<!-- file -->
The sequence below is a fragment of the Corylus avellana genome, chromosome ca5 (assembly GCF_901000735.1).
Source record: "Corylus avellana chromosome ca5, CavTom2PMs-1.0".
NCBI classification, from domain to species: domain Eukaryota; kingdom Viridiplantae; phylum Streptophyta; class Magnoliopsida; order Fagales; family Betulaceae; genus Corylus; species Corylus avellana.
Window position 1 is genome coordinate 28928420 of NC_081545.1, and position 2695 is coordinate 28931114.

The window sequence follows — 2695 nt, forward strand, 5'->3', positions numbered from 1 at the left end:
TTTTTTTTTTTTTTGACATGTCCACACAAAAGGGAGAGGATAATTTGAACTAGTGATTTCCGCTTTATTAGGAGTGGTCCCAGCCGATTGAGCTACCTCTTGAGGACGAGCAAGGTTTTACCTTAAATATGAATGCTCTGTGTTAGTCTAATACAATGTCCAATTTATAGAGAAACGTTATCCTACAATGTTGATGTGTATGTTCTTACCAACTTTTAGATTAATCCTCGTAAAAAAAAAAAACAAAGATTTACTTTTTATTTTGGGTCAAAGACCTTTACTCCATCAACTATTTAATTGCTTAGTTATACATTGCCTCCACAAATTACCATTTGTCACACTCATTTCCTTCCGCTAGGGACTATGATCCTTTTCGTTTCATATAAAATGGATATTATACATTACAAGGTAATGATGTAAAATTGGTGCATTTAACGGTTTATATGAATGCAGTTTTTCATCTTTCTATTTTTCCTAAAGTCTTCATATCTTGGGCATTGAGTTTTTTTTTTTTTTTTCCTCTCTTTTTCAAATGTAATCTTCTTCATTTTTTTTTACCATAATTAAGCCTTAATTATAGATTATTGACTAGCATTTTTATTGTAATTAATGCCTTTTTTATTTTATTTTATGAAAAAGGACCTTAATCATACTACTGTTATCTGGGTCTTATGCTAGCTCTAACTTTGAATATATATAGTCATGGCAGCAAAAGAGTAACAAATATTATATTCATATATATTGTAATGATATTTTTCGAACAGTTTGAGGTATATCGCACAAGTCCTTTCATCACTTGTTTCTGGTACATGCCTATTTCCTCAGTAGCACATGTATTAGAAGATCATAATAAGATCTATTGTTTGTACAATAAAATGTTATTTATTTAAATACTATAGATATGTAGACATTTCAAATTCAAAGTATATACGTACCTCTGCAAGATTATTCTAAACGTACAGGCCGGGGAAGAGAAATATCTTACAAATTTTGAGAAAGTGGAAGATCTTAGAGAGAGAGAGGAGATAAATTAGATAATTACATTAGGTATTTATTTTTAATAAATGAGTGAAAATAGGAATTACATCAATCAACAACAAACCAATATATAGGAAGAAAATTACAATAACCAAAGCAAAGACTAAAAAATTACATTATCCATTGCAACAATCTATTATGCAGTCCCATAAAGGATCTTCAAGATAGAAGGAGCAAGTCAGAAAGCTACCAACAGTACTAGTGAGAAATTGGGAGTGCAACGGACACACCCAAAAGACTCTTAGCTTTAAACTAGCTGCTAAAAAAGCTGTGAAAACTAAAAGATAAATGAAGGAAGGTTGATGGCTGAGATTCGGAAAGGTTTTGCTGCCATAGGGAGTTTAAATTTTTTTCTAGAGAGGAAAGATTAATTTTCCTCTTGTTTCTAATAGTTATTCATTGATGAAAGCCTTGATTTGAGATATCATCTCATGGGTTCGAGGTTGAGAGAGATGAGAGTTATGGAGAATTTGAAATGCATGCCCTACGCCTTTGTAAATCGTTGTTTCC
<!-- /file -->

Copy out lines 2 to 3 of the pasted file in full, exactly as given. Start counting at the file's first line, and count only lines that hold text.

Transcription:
Source record: "Corylus avellana chromosome ca5, CavTom2PMs-1.0".
NCBI classification, from domain to species: domain Eukaryota; kingdom Viridiplantae; phylum Streptophyta; class Magnoliopsida; order Fagales; family Betulaceae; genus Corylus; species Corylus avellana.